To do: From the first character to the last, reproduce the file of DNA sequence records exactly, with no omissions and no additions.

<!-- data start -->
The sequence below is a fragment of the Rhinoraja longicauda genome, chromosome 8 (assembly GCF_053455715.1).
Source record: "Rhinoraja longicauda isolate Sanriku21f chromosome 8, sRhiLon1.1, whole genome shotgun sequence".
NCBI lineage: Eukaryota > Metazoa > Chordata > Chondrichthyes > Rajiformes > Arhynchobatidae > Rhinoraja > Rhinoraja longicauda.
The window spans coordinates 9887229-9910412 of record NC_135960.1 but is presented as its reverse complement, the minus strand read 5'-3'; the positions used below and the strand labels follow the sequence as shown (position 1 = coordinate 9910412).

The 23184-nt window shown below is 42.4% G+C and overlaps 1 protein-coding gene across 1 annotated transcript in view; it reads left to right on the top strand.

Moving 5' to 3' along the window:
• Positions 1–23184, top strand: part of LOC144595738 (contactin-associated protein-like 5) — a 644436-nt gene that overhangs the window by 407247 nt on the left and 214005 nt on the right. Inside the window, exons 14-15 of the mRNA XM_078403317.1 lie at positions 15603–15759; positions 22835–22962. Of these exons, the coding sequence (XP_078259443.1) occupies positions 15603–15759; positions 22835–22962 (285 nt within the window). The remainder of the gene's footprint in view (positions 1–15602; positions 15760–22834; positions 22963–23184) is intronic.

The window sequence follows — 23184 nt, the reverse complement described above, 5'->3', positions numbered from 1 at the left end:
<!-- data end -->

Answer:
The sequence below is a fragment of the Rhinoraja longicauda genome, chromosome 8 (assembly GCF_053455715.1).
Source record: "Rhinoraja longicauda isolate Sanriku21f chromosome 8, sRhiLon1.1, whole genome shotgun sequence".
NCBI lineage: Eukaryota > Metazoa > Chordata > Chondrichthyes > Rajiformes > Arhynchobatidae > Rhinoraja > Rhinoraja longicauda.
The window spans coordinates 9887229-9910412 of record NC_135960.1 but is presented as its reverse complement, the minus strand read 5'-3'; the positions used below and the strand labels follow the sequence as shown (position 1 = coordinate 9910412).

The 23184-nt window shown below is 42.4% G+C and overlaps 1 protein-coding gene across 1 annotated transcript in view; it reads left to right on the top strand.

Moving 5' to 3' along the window:
• Positions 1–23184, top strand: part of LOC144595738 (contactin-associated protein-like 5) — a 644436-nt gene that overhangs the window by 407247 nt on the left and 214005 nt on the right. Inside the window, exons 14-15 of the mRNA XM_078403317.1 lie at positions 15603–15759; positions 22835–22962. Of these exons, the coding sequence (XP_078259443.1) occupies positions 15603–15759; positions 22835–22962 (285 nt within the window). The remainder of the gene's footprint in view (positions 1–15602; positions 15760–22834; positions 22963–23184) is intronic.

The window sequence follows — 23184 nt, the reverse complement described above, 5'->3', positions numbered from 1 at the left end: